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§ 39. Fanatical and Heretical Monastic Societies in The East.

Acta Concil. Gangrenensis, in Mansi, ii. 1095 sqq. Epiphan.: Haer. 70, 75 and 80. Socr.: H. E. ii. 43. Sozom.: iv. 24. Theodor.: H. E. iv. 9, 10; Fab. haer. iv. 10, 11. Comp. Neander: iii. p. 468 sqq. (ed. Torrey, ii. 238 sqq.).

Monasticism generally adhered closely to the orthodox faith of the church. The friendship between Athanasius, the father of orthodoxy, and Anthony, the father of monachism, is on this point a classical fact. But Nestorianism also, and Eutychianism, Monophysitism, Pelagianism, and other heresies, proceeded from monks, and found in monks their most vigorous advocates. And the monastic enthusiasm ran also into ascetic heresies of its own, which we must notice here.

1. The Eustathians, so named from Eustathius, bishop of Sebaste and friend of Basil, founder of monasticism in Armenia, Pontus, and Paphlagonia. This sect asserted that marriage debarred from salvation and incapacitated for the clerical office. For this and other extravagances it was condemned by a council at Gangra in Paphlagonia (between 360 and 370), and gradually died out.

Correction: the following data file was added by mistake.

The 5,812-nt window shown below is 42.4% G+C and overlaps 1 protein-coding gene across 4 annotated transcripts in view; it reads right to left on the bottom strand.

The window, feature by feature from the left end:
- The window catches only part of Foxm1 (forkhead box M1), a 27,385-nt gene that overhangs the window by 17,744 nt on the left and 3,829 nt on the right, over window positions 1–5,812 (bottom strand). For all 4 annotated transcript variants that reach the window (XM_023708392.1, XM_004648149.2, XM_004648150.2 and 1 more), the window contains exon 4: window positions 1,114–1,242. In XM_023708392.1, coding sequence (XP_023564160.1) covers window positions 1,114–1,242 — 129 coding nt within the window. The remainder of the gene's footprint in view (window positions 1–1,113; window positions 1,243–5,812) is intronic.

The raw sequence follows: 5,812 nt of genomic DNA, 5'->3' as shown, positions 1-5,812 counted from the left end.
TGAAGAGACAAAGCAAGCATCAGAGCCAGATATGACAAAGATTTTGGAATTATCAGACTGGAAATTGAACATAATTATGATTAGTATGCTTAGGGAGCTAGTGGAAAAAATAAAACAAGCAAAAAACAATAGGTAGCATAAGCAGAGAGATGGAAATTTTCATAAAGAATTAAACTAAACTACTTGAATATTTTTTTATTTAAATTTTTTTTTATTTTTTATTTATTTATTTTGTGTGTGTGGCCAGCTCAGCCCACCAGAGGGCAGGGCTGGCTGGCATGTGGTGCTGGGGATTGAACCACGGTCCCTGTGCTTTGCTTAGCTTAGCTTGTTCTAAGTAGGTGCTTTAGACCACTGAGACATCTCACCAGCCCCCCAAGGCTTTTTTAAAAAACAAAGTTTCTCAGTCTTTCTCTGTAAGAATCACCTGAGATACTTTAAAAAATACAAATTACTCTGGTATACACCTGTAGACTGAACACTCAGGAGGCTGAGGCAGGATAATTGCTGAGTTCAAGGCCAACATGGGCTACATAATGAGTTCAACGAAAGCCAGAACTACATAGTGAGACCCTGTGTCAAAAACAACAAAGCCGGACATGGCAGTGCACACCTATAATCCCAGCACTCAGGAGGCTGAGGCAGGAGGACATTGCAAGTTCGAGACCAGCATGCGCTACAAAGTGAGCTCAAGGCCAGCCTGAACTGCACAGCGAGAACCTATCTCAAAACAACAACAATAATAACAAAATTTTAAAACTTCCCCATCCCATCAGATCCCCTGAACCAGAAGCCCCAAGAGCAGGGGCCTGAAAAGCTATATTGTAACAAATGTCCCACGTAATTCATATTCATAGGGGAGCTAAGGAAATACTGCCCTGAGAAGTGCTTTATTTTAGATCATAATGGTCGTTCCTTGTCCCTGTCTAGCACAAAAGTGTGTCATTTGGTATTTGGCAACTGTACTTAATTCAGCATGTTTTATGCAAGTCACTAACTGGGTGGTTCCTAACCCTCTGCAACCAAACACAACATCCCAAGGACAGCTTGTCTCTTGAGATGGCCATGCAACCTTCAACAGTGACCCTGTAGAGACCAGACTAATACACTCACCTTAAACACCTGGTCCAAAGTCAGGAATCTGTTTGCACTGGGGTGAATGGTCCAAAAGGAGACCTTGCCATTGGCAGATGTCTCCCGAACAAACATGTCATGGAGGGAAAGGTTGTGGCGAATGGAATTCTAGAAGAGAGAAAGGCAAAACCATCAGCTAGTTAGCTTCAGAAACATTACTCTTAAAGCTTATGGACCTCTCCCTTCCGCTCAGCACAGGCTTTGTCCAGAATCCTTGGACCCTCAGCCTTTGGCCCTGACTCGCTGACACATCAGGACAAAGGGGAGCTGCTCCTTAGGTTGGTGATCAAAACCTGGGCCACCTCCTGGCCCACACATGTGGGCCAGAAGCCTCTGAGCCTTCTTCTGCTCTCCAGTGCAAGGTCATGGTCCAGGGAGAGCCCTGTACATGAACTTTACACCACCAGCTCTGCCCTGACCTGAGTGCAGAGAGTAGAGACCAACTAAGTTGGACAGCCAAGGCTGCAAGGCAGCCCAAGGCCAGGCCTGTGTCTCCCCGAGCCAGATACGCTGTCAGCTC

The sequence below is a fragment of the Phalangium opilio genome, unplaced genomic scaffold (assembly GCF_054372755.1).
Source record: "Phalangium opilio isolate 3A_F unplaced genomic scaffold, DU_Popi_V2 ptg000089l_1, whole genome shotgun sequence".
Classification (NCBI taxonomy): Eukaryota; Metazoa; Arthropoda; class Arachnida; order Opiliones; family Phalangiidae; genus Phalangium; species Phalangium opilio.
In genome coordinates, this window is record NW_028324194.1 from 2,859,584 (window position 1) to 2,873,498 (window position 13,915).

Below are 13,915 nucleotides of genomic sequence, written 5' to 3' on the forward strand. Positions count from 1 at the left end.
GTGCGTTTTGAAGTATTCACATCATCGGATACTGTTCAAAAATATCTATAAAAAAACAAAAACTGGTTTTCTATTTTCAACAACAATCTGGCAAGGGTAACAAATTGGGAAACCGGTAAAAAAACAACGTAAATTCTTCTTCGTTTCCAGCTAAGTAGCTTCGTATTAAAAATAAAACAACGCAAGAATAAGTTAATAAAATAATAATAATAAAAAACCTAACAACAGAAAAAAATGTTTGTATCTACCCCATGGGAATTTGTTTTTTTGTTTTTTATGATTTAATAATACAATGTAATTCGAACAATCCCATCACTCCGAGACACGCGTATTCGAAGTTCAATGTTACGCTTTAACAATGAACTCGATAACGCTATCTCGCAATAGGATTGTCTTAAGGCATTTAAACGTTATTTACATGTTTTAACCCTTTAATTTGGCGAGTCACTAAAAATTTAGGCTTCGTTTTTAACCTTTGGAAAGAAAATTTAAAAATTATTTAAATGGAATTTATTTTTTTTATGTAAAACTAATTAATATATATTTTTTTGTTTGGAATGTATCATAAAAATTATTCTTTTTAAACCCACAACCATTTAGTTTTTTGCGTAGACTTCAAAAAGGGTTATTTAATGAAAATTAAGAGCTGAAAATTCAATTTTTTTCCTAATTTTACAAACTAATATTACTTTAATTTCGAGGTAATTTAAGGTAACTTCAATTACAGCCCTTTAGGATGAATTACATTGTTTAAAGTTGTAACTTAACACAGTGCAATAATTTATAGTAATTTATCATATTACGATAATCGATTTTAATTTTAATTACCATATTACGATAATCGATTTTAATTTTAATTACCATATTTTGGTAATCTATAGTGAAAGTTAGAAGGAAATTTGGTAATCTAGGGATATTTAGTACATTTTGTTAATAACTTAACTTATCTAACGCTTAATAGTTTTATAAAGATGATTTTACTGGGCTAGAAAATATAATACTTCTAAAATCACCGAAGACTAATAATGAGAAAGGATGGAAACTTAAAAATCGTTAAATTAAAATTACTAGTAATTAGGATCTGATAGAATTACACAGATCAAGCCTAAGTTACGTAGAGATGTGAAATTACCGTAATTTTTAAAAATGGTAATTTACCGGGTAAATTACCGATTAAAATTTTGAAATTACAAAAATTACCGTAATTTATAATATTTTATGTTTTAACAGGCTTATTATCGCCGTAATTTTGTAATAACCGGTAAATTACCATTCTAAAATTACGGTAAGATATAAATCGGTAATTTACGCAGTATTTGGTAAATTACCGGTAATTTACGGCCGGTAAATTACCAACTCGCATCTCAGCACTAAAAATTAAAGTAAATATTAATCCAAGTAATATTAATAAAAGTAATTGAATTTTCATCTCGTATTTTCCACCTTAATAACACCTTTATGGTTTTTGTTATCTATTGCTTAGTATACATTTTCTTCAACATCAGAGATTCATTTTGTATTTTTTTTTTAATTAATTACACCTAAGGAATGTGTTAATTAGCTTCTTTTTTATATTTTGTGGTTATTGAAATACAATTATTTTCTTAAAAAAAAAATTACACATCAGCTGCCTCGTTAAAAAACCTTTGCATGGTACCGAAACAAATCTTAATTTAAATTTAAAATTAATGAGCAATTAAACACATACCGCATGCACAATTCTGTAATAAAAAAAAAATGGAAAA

2. The Audians held similar principles. Their founder, Audius, or Udo, a layman of Syria, charged the clergy of his day with immorality, especially avarice and extravagance. After much persecution, which he bore patiently, he forsook the church, with his friends, among whom were some bishops and priests, and, about 330, founded a rigid monastic sect in Scythia, which subsisted perhaps a hundred years. They were Quartodecimans in the practice of Easter, observing it on the 14th of Nisan, according to Jewish fashion. Epiphanius speaks favorably of their exemplary but severely ascetic life.

3. The Euchites or Messalians,338338   From ןילִצְלִמַ = Εὐχίται–ϊ, –ͅϊ from εὐχη–ΐ,–ͅϊ prayer. also called Enthusiasts, were roaming mendicant monks in Mesopotamia and Syria (dating from 360), who conceived the Christian life as an unintermitted prayer, despised all physical labor, the moral law, and the sacraments, and boasted themselves perfect. They taught, that every man brings an evil demon with him into the world, which can only be driven away by prayer; then the Holy Ghost comes into the soul, liberates it from all the bonds of sense, and raises it above the need of instruction and the means of grace. The gospel history they declared a mere allegory. But they concealed their pantheistic mysticism and antinomianism under external conformity to the Catholic church. When their principles, toward the end of the fourth century, became known, the persecution of both the ecclesiastical and the civil authority fell upon them. Yet they perpetuated themselves to the seventh century, and reappeared in the Euchites and Bogomiles of the middle age.

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